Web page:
I guess administratively you put this commission in the Department of Administration and my question is why since constitutionally DPI is our head Education department. And number 2, is if you're going to put in that you only give the Governor 1 appointment in a body that is run by the Governor. And my question is why are you doing it this way? [SPEAKER CHANGE] Representative Holloway. [SPEAKER CHANGE] Mr. Chair. Representative Michaux. 1, we want this commission to be independent of DPI and the state board. We are not taking any power or authority away from DPI or the State Board of Education. We wanted this committee though to be completely separate. To have their own opinion with no boss and that was the reason we put it away from the state board. [SPEAKER CHANGE] May I follow up on that then? [SPEAKER CHANGE] Yes you may. [SPEAKER CHANGE] If you wanted it that way, why would you not put your appointments where the body that rules it all is here, the legislature. [SPEAKER CHANGE] We were trying, Mr. Chair, we were trying our best to keep this as far away from the politicians as possible. [SPEAKER CHANGE] Any other debate? Representative Meyer. [SPEAKER CHANGE] Mr. Chair, I'd like to ask you to call for the ayes and the no's when we vote on this bill and then I'd like to speak on this bill. [SPEAKER CHANGE] You may speak on the bill. [SPEAKER CHANGE] Mr Chair. Prior to coming here in May and starting my first session as a legislator, I worked for North Carolina's public schools for 16 years so like Representative Elmore, I was very aware when the common core entered schools and I spend the last several years trying to make sure that they were implemented well. During the hearings on the common core, I took a day off of work in the schools and come and listen to those hearings everyday that they were held. And I was going to speak against this bill because of what I heard in the hearings. I think that this bill with the inclusion of section 3 and it is an ideological bill rather than a pragmatic bill. When we were in those hearings, essentially there were 2 sides and they weren't democratic and republican. They were pragmatic versus ideological. The pragmatists were saying let's repair the common core. We know that we need better communication with parents; that we needed to be a little more developmentally appropriate; We need better professional development for teachers; That there is problems with money and time allotted to testing; we knew that all those were issues. The pragmatists basically said let's repair those things. The people who asked us to replace the common core gave us ideological arguments. They told us the common core is likely to lead us to socialism, fascism, monarchy and crony-capitalism and I don't think all 4 of those things are possible from one set of standards. And so I think that as an educator, I think that we can keep working with a set of standards if we use the good parts of this bill. There is a good commission that is non-political. It has great membership of professional educators and we could build on the common core to create great internationally and nationally norm standards for North Carolina students and therefore I recommend that we vote against the bill. [SPEAKER CHANGE] Representative Elmore. [SPEAKER CHANGE] Thank you Mr. Chair. To comment on the bill, I would urge your support for the bill. I would describe what this does for you from an educator's perspective. Our desktops at school are a little slow, so if you keep on opening up multiple windows because you're interested in this and you're interested in that and you're interested in this. You get so many windows open that the next one that you click on freezes the whole computer. And I think that's what has happened in our common core discussion through the committee meetings. We see that there are so many factors that are hitting education right now that may not necessarily be directly linked to common core but they're all open on our screen and it's locked it up. Basically what this bill does is a reboot of that computer. It says hey let's stop and turn the computer off and turn it back on and get going again so we can move it. I would disagree with my colleague, sitting in all of those meetings, there were many educators that were in the meeting talking about the developmental appropriateness of the standards. Which I think that's not an ideological argument, that's very much an educational argument on the appropriateness of the standards. So I would urge you to support this bill. Reboot this to where we can get our kids back on track and get North Carolina back on track. Thank you. [SPEAKER CHANGE] Representative Fisher. [SPEAKER CHANGE] Thank you Mr. Chairman. To Speak on the bill. I just want to continue with my train of thought.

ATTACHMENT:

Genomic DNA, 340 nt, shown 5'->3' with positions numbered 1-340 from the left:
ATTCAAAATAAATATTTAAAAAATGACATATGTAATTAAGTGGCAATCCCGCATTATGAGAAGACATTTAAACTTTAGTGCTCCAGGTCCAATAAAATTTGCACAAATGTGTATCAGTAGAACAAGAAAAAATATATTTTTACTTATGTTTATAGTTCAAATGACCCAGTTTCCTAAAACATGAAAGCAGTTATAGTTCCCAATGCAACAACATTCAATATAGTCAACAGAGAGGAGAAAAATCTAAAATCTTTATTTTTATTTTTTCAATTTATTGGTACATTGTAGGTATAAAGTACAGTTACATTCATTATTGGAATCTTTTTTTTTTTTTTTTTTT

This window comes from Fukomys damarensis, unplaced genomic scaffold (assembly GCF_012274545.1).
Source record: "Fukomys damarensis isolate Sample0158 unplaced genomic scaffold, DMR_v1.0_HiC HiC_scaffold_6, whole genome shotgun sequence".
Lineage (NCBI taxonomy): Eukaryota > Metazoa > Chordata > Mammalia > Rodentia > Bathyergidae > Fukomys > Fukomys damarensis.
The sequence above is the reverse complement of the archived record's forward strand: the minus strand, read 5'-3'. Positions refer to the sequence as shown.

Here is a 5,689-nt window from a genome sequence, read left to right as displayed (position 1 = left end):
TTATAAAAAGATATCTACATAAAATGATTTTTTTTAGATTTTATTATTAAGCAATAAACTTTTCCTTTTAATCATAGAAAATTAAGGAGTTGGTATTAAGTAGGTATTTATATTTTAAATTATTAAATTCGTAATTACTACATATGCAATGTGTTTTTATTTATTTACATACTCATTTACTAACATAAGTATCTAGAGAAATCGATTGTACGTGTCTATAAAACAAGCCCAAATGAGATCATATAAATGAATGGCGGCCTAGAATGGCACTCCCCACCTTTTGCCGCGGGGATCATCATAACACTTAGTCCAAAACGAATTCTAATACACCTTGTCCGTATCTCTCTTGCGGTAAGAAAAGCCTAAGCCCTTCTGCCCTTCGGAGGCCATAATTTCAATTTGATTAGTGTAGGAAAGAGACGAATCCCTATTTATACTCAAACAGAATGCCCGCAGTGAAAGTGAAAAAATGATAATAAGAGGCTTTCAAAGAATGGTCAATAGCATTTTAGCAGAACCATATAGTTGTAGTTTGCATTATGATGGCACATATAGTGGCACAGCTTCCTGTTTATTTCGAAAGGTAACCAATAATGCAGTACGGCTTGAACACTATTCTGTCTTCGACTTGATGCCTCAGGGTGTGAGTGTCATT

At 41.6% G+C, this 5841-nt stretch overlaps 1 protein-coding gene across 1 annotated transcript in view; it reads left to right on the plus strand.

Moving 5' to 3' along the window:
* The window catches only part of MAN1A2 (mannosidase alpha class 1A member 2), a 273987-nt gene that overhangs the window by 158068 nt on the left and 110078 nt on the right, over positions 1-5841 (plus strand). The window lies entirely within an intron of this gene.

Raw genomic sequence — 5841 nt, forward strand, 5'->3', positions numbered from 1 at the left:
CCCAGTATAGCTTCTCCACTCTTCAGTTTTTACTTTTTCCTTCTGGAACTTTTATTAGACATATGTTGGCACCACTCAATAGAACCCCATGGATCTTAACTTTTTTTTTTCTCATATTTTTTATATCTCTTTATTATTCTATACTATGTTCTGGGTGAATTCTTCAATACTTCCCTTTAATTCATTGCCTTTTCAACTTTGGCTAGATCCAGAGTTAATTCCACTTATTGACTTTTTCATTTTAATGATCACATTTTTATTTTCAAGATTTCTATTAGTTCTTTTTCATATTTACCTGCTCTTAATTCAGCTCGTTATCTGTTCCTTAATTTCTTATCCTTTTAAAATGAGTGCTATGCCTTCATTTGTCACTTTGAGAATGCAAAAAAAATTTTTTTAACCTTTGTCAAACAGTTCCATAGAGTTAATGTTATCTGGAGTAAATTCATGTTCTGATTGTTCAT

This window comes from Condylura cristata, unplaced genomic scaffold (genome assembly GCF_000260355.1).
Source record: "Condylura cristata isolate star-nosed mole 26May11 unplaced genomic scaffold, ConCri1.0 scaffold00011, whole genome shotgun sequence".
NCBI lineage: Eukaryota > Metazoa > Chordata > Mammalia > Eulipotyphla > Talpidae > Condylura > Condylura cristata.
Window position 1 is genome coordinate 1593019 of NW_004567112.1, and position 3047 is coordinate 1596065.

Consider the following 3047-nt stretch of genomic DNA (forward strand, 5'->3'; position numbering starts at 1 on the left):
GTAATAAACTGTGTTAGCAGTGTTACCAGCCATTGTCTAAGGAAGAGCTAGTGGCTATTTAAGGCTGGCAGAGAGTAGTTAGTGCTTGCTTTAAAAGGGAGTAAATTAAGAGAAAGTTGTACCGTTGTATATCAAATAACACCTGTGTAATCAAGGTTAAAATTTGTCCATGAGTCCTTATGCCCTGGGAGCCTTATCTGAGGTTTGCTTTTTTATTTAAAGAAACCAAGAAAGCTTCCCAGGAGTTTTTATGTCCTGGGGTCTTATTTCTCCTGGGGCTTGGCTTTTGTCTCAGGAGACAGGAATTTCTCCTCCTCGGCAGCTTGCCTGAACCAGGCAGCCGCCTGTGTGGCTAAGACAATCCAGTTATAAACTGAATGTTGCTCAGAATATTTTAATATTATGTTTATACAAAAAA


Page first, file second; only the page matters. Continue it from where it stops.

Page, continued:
from earlier now that we’re back on the bill. And one of the concerns that I have in going forward with this is that we have invested so much already in making North Carolina cutting edge, making sure that our students are ready for work. And making sure that the business community has future workers that they can employ. I think that this bill takes us backwards from that, and if you look at even the teachers have expressed some frustration but if you look at the teacher working conditions survey, the higher percentage of teachers are saying that they’re happy with the way that this implementation has gone so far. They want to see it be successful. And I feel like we’re not listening to what the business community is saying, we’re not listening to what the teachers are saying, and even more importantly, we’re not listening to what the families and the parents of the students are saying. So I cannot support this bill and I would urge my colleuges to be against it as well. Thank you. [SPEAKER CHANGES] Representative Goiser[???] [SPEAKER CHANGES] Thank you very much. [SPEAKER CHANGES] Fast? [SPEAKER CHANGES] Excuse me? [SPEAKER CHANGES] Are you fast? [SPEAKER CHANGES] Not usually, but I can be. Thank you Mr. Chair. Two reasons that I’m going to vote against the bill, and one is that I really find it difficult to vote for a bill that bars us from considering what may be the highest potential standards. I have no question that there may be other standards out there that we might want to use, and mix in, but when you talk about the fact that we’ve admitted that we are not going to allow, if in fact this the highest standard, I think that’s a bar we shouldn’t put on ourselves. More importantly is the inconsistency, and this is the last point I’ll make. Representative Fisher[???] just said all the time that was used in doing this. I don’t know what folks think is going to happen in the field, but if they are under next year, and I appreciate Representative Holloway[???] doing this, and Representative Horn[???], the common core standards next year Mr. Chairman, but they are told by the bill those will not be the standards the following year. That is that you cannot choose those, it’s going to be something else. What’s the teacher going to do, they’re not going to invest time any longer in those common core standards because that’s not what they’re going to work with. And so we have functionally with this bill de-stabilized the field. And that, I think is fundamentally wrong. [SPEAKER CHANGES] Representative Horn[???] [SPEAKER CHANGES] Thank you Mr. Chairman. I respectfully disagree with some of the comments, not all. I think the elements of this bill are very fundamental. And those fundamental elements are the sovereignty and right of the state of North Carolina to determine its education standards, how we deliver education. It’s very clear in the Constitution of the United States that it’s unclear, that is to say the Constitution does not address it, but the Constitution does say in the tenth amendment, any power not specifically designated to the federal government is reserved for the states and the people. Our Constitution specifically requires us, the state of North Carolina to provide public school, public education. So we can, by inference; it’s our job. Period. And we do not seed that responsibility to anyone. To any organization, to the federal government, anyone. Secondly, as a result of the bill that came out of, not only the bill that came out of the study committee, but as a result of testimony, conversation, everyone, OK. That there is a lot of confusion. That’s already been granted. So we’re here – we’re going to add stability to the process, not confusion. We’re going to involve people that are not politicians to make the decision. So, with that in mind, Mr. Chairman, I move for approval of the PCS[???] as presented, no to the original bill, and move on to the next step. [SPEAKER CHANGES] You’ve heard the motion [SPEAKER CHANGES] Inquiry to the chair [SPEAKER CHANGES] Yes. [SPEAKER CHANGES] Mr. Chairman, I’m looking at the clock [SPEAKER CHANGES] I know that, I saw it. We’re going to vote right now. [SPEKAER CHANGES] We’re over time [overlaps previous statement] [SPEAKER CHANGES] We may be, but we’re still going to vote. [SPEAKER CHANGES] And we have called for the “aye”s and “no”s.

We’re not arguing about the time, we’re voting. Call the roll. [SPEAKER CHANGE] Adams. Arp. Bell. Brandon. Brown. Bryan. Bumgardner. Carney. Cleveland. Collins. Cotham. Daughtry. Dixon. Dobson. Elmore. Fisher. Gill. Glazier. C. Graham. G. Graham. Hall. Hardister. Horn. Iler. Jeter. Jones. Jordan. Lambeth. Lucas. Luebke. Malone. G. Martin. Susan Martin. Meyer. Michaux. Pittman. Presnell. Riddell. Saine. Schaffer. Shepard. Speciale. Stam. Tine. Tolson. Torbett, Torbett. Turner. Warren. Whitmire. Wilkins. Younts. [SPEAKER CHANGE] The vote on the motion is twenty-seven to sixteen, the motion passes and we adjourn.